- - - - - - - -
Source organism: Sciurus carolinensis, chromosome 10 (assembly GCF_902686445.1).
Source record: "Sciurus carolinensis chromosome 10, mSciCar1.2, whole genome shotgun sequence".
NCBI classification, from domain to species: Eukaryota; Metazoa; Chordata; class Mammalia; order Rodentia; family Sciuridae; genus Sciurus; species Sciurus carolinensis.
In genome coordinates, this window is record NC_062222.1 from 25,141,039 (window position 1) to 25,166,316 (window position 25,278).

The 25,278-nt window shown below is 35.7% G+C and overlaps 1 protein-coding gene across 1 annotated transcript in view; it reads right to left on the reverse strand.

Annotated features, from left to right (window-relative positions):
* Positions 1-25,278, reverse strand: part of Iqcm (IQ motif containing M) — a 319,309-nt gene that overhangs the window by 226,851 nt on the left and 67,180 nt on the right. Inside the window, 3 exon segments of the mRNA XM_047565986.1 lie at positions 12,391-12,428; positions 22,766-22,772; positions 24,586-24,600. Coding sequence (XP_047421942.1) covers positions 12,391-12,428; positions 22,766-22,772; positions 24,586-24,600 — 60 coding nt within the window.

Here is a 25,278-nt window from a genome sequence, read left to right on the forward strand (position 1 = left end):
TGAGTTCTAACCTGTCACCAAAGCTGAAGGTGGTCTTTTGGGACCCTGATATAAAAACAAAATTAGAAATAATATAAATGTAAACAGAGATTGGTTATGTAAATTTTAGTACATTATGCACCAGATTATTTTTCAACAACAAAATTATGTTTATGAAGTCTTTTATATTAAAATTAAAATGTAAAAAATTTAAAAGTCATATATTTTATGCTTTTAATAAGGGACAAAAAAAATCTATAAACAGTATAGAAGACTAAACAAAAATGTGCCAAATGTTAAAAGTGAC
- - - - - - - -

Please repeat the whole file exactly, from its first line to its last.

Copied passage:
Source organism: Sciurus carolinensis, chromosome 10 (assembly GCF_902686445.1).
Source record: "Sciurus carolinensis chromosome 10, mSciCar1.2, whole genome shotgun sequence".
NCBI classification, from domain to species: Eukaryota; Metazoa; Chordata; class Mammalia; order Rodentia; family Sciuridae; genus Sciurus; species Sciurus carolinensis.
In genome coordinates, this window is record NC_062222.1 from 25,141,039 (window position 1) to 25,166,316 (window position 25,278).

The 25,278-nt window shown below is 35.7% G+C and overlaps 1 protein-coding gene across 1 annotated transcript in view; it reads right to left on the reverse strand.

Annotated features, from left to right (window-relative positions):
* Positions 1-25,278, reverse strand: part of Iqcm (IQ motif containing M) — a 319,309-nt gene that overhangs the window by 226,851 nt on the left and 67,180 nt on the right. Inside the window, 3 exon segments of the mRNA XM_047565986.1 lie at positions 12,391-12,428; positions 22,766-22,772; positions 24,586-24,600. Coding sequence (XP_047421942.1) covers positions 12,391-12,428; positions 22,766-22,772; positions 24,586-24,600 — 60 coding nt within the window.

Here is a 25,278-nt window from a genome sequence, read left to right on the forward strand (position 1 = left end):
TGAGTTCTAACCTGTCACCAAAGCTGAAGGTGGTCTTTTGGGACCCTGATATAAAAACAAAATTAGAAATAATATAAATGTAAACAGAGATTGGTTATGTAAATTTTAGTACATTATGCACCAGATTATTTTTCAACAACAAAATTATGTTTATGAAGTCTTTTATATTAAAATTAAAATGTAAAAAATTTAAAAGTCATATATTTTATGCTTTTAATAAGGGACAAAAAAAATCTATAAACAGTATAGAAGACTAAACAAAAATGTGCCAAATGTTAAAAGTGAC